File photo shows a visitor tours a display center of the National Big Data Comprehensive Pilot Area in Southwest China's Guizhou province, May 22, 2019. (PHOTO / XINHUA)
A rags-to-riches story is always riveting, and when the main character is a province with 36 million people from 18 ethnic groups, the tale is all the more inspirational.
Guizhou province, once a byword for a landlocked location and backward development, has transformed into Western China's big data hub.
The growth rate for the province’s digital economy has been ranked first nationwide for five consecutive years… The digital economy, with big data as the key element, has become the new driver of Guizhou’s high-quality development
Ma Ningyu, head of Guizhou’s Big Data Development Administration Bureau
Few foresaw this development. Less than a decade ago, more than one in four Guizhou residents was classified as impoverished. The factors that constrained economic development for decades－mountainous terrain that obstructed interregional connectivity, distance from trade ports and a lack of local talent－seemed insurmountable.
The province's blend with big data has been a surprise. In recent years, high-technology projects and companies have tended to cluster in the southern and eastern coastal provinces that boast mature industry chains for high-level manufacturing, making them places college graduates and experienced professionals prefer to settle down.
To quench the thirst for new development opportunities, Guizhou has taken local conditions into account and discovered the value hidden in its "weaknesses".
Though situated in the southwestern hinterland, the province is far from major seismic belts at home and in adjacent regions. Few tremors of a magnitude greater than 3.1 have been reported in the province, thus lowering the earthquake risk to large data centers.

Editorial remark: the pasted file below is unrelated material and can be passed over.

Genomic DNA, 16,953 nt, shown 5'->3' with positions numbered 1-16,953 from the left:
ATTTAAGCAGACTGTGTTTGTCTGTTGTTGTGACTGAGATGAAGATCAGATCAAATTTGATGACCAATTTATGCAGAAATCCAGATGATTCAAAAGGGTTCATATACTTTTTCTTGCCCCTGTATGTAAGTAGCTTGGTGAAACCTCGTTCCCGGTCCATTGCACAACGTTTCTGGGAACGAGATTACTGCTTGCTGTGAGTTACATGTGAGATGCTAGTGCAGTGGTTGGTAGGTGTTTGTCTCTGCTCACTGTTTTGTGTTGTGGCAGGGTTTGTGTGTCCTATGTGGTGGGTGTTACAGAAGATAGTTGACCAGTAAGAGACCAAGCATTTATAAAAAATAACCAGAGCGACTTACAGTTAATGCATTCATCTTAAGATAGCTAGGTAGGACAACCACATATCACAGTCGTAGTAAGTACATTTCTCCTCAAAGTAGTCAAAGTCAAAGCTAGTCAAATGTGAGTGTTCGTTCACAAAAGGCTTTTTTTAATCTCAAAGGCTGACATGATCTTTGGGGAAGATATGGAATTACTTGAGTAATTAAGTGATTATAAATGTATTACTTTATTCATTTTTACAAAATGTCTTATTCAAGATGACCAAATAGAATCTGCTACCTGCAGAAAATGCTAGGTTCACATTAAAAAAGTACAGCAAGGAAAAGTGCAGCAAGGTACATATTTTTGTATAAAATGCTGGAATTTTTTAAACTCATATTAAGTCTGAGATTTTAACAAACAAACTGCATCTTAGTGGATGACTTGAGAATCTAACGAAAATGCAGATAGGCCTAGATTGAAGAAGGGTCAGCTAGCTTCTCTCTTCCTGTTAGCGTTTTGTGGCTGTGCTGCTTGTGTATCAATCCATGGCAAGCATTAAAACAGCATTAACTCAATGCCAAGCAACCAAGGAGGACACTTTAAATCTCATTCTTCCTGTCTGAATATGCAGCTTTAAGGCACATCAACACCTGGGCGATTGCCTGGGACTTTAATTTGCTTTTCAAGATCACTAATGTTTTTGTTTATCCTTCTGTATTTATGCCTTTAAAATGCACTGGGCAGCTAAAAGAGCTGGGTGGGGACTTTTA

The rolling mountains and deep valleys, a typical headache for the construction of transportation networks, endow the province with a temperate climate that drives down the huge cooling costs shouldered by data companies. Guizhou's average annual temperature is 15 C.
Compared with other data storage hot spots prized for their cool climates, such as the Inner Mongolia autonomous region in the northwest, Guizhou enjoys good air quality that eliminates the need for air purifiers in giant server rooms.
Meanwhile, thanks to bountiful energy resources and accelerated construction of internet infrastructure, the province can cater to the demands of power-hungry data companies at a relatively low price.
Guizhou's industrial and economic development still lags behind the traditional economic powerhouses, but the province is leading the race in terms of using and parsing data to innovate and improve livelihoods.
From hailing trucks and selling agricultural produce, to predicting floods and offering government services, big data is being introduced to a growing number of sectors in Guizhou.
"The growth rate for the province's digital economy has been ranked first nationwide for five consecutive years," said Ma Ningyu, head of Guizhou's Big Data Development Administration Bureau.
"The digital economy, with big data as the key element, has become the new driver of Guizhou's high-quality development."
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